The horrific crash of Germanwings flight 4U9525 became more of an enigma Thursday when it emerged the copilot, Andreas Lubitz, apparently crashed the plane into the French Alps on purpose, according to the authorities heading the investigation. Today prosecutors in Germany said that Lubitz was going through "an illness and corresponding treatment by doctors." A note from a doctor was found at his home in Düsseldorf excusing him from work on Tuesday, the day of the crash. Now, over the next few days, authorities are expected to try and piece together the psyche of a dead man.
According to his Facebook profile, Lubitz was into running and traveling. He listened to Schiller, David Guetta, and liked his neighborhood Burger King quite a bit. Superficially, he didn't appear to have the internet footprint of a mass murderer. He didn't seem like someone suffering from depression, let alone someone suicidal. An acquaintance named Klaus Radke told CNN that Lubitz "had a bright future. He made his hobby into his job. What more can you hope to achieve?"
Still, all indications are that Lubitz locked the pilot out of the cockpit when he went to the bathroom, and then he did something incomprehensible.
One breadcrumb in our search for answers: Aviation is a strange profession, and it comes with certain stressors. Pilots face an unusual set of circumstances several times a day. I talked to Dr. Joseph Westermeyer, former consultant to the FAA on the physical and mental health of pilots and air traffic controllers, to find out how being a pilot affects a person's psyche, and whether or not there's a lesson to be learned here.
VICE: Hi, Dr. Westermeyer. Will we get a satisfying answer about this guy's motive soon?
Dr. Joseph Westermeyer: Many of these major accidents, particularly in the United States—this one is outside the country—will eventually end up being reported in one of the aviation journals, and that's usually when there's a fair amount of information about it.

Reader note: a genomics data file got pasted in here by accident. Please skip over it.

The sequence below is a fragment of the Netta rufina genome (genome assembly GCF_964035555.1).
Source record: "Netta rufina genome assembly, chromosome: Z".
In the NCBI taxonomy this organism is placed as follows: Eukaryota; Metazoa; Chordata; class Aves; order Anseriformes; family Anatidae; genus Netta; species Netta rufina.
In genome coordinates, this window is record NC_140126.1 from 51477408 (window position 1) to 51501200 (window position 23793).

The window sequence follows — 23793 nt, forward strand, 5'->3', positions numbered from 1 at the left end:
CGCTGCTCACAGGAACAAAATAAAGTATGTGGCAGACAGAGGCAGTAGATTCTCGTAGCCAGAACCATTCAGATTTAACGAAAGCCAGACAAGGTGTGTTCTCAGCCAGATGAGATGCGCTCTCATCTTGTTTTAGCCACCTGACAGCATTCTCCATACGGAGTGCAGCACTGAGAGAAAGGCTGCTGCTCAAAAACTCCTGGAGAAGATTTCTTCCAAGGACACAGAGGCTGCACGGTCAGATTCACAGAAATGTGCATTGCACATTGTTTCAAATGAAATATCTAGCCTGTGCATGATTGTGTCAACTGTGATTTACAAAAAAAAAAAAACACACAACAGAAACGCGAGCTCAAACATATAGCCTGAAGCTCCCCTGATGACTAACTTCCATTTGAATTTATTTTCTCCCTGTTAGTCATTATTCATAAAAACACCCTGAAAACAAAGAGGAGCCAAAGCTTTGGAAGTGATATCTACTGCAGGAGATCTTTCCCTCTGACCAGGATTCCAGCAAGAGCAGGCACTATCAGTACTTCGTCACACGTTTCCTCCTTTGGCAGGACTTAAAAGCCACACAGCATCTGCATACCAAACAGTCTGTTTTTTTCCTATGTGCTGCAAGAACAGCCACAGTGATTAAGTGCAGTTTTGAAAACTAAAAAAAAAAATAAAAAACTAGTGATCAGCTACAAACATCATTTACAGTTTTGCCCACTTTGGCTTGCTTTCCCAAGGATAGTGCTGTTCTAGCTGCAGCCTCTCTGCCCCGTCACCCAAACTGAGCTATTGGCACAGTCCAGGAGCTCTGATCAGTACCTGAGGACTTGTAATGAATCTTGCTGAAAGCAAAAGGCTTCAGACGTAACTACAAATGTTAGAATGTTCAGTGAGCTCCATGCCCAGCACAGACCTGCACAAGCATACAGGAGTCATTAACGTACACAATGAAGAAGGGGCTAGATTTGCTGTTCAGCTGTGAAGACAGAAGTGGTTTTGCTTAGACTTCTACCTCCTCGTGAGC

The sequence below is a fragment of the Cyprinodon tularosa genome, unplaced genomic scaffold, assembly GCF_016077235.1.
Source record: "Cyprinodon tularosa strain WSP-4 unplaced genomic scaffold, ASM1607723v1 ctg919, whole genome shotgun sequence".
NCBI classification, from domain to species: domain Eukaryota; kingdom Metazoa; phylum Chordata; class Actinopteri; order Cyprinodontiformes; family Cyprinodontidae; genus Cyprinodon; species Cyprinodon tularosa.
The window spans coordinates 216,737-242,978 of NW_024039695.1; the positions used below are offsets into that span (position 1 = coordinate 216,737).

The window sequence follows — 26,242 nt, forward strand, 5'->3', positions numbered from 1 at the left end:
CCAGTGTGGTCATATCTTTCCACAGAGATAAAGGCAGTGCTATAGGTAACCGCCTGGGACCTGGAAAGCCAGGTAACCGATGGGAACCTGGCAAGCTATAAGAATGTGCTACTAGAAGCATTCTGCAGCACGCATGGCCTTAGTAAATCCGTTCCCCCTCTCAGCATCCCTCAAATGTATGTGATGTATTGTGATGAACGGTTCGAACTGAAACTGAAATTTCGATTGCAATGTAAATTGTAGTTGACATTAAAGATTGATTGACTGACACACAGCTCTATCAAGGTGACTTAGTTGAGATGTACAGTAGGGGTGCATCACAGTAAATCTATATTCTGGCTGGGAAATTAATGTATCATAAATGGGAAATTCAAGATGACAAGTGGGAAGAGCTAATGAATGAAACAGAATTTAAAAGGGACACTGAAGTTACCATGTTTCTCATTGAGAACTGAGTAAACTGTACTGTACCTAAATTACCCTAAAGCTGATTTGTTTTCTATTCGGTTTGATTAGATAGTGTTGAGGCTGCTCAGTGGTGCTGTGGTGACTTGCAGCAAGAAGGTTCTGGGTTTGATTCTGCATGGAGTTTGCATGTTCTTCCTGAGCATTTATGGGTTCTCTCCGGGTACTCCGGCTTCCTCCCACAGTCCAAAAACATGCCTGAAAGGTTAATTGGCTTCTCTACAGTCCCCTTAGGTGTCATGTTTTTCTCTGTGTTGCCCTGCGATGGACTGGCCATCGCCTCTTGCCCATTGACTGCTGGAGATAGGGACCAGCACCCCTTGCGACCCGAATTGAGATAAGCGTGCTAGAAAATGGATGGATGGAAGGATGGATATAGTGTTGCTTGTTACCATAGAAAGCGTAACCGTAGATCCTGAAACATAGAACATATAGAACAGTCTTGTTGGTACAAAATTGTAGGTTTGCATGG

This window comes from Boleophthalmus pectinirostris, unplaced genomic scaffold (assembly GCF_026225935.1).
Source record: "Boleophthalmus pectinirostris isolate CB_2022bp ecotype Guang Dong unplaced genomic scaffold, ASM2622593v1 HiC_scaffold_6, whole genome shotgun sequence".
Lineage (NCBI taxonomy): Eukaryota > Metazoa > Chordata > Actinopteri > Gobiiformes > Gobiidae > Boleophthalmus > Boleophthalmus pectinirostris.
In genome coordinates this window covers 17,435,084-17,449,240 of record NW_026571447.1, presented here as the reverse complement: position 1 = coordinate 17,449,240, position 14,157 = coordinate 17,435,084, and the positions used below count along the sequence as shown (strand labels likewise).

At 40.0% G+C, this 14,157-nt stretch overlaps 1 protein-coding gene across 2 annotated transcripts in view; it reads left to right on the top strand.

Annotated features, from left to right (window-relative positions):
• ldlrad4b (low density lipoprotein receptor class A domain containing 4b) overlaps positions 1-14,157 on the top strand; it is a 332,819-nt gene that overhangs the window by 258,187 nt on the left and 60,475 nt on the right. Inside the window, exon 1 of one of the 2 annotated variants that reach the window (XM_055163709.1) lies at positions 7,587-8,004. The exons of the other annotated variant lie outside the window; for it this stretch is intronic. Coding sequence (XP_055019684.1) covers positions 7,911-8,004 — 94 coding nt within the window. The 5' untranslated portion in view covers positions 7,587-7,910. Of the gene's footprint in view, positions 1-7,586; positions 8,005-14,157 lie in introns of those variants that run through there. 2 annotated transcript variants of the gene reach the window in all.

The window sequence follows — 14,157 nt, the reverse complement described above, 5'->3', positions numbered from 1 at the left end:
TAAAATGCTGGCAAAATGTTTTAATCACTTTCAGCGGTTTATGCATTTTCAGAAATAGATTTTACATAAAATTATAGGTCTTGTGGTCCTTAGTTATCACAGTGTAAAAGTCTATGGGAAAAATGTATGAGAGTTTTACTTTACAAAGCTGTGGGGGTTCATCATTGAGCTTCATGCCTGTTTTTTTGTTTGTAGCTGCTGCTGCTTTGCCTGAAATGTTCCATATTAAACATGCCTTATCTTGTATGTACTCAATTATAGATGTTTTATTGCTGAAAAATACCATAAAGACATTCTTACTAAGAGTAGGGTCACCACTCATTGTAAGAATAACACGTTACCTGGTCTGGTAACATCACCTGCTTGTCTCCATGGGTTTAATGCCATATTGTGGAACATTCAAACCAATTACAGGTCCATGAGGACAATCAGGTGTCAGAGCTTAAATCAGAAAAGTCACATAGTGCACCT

Are you concerned that people are going to start to mistrust pilots, or become overly worried about this stuff?
Well, as a passenger, I don't know the person who's flying. Am I going to be able to trust them to get me safely on the ground? I spent some time in Laos as a physician—two years in the middle of a war. There were several dozen of us flying regularly, and we were the flying public. We became very aware of who we wanted to trust our lives with. There were people who, if they were flying, I'd find something else to do. That was a blessing that the general public doesn't have.
How does the aviation world view mental illness in pilots?
They're expected to get medical care, and not fly until they're able to resume the duties of a pilot. That might involve the death of a child or spouse, parent or close friend. That might be the kind of thing where a pilot may not be able to fly for some weeks. And they would be expected to disqualify themselves.
Could the oxygen levels on a plane trigger psychosis?
In theory, hypoxia—or not having enough oxygen at a high altitude—can disable a pilot, and there are many cases of it. However, the altitudes tend to be so high that not only do they disable the pilot psychologically; they also disable the pilot physically. The pilot blacks out and dies. I don't personally know of any incident in which hypoxia has led to a pilot purposefully bringing down a plane. I would consider it, if I were investigating this crash, but it probably wouldn't be on the top of anybody's list.
What about a change in pressure?
Atmospheric pressure could be [a factor]. Sudden loss of pressure can cause lots of other physical problems. But again, the sudden onset of a psychiatric incapacitation in somebody who is on the edge, deciding they're going to kill the whole airplane? That's really a stretch.
Why might this have happened when it did?
Psychiatric conditions tend to be age-related. Young people, usually in their teens and twenties tend to have their first episodes of psychosis, psychotic depression, or even schizophrenia. But you can see late-onset paranoia. I've seen that in some pilots who have been mentally astute and gotten along with people, but they developed a paranoid condition in their 40s and 50s, and then that begins to manifest itself while in the cockpit.
Are their personality disorders that pilots tend to get more than other people?
Pilots apt to get all the disorders anyone can get. Pilots have had schizophrenia for example, bipolar illness, or they can already be pilots, and require something like brain trauma. Some of these conditions are pretty disqualifying. In other words, they're probably going to lose their licenses.
If you want to speculate about what was wrong with this guy, the floor is yours.
This may have been a normal person in a crisis, or a person with a personality problem. I just don't know.
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